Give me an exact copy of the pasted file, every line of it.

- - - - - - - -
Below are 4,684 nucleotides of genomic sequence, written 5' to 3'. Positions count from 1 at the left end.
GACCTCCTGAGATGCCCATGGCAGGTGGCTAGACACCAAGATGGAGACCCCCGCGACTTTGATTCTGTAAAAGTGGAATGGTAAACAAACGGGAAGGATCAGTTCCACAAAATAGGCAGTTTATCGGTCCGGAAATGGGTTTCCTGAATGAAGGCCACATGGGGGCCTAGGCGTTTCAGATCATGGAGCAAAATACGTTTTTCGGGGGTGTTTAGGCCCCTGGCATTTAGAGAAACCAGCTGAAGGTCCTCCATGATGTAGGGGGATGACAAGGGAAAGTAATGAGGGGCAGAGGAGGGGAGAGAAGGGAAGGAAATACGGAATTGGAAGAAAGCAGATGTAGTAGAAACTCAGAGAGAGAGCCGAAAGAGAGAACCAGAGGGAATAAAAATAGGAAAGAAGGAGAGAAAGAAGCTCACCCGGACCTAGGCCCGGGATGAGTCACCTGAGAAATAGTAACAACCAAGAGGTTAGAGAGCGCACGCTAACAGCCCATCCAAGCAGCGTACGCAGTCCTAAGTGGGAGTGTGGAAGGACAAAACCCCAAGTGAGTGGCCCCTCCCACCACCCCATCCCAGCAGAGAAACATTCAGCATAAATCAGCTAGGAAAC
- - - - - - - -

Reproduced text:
Below are 4,684 nucleotides of genomic sequence, written 5' to 3'. Positions count from 1 at the left end.
GACCTCCTGAGATGCCCATGGCAGGTGGCTAGACACCAAGATGGAGACCCCCGCGACTTTGATTCTGTAAAAGTGGAATGGTAAACAAACGGGAAGGATCAGTTCCACAAAATAGGCAGTTTATCGGTCCGGAAATGGGTTTCCTGAATGAAGGCCACATGGGGGCCTAGGCGTTTCAGATCATGGAGCAAAATACGTTTTTCGGGGGTGTTTAGGCCCCTGGCATTTAGAGAAACCAGCTGAAGGTCCTCCATGATGTAGGGGGATGACAAGGGAAAGTAATGAGGGGCAGAGGAGGGGAGAGAAGGGAAGGAAATACGGAATTGGAAGAAAGCAGATGTAGTAGAAACTCAGAGAGAGAGCCGAAAGAGAGAACCAGAGGGAATAAAAATAGGAAAGAAGGAGAGAAAGAAGCTCACCCGGACCTAGGCCCGGGATGAGTCACCTGAGAAATAGTAACAACCAAGAGGTTAGAGAGCGCACGCTAACAGCCCATCCAAGCAGCGTACGCAGTCCTAAGTGGGAGTGTGGAAGGACAAAACCCCAAGTGAGTGGCCCCTCCCACCACCCCATCCCAGCAGAGAAACATTCAGCATAAATCAGCTAGGAAAC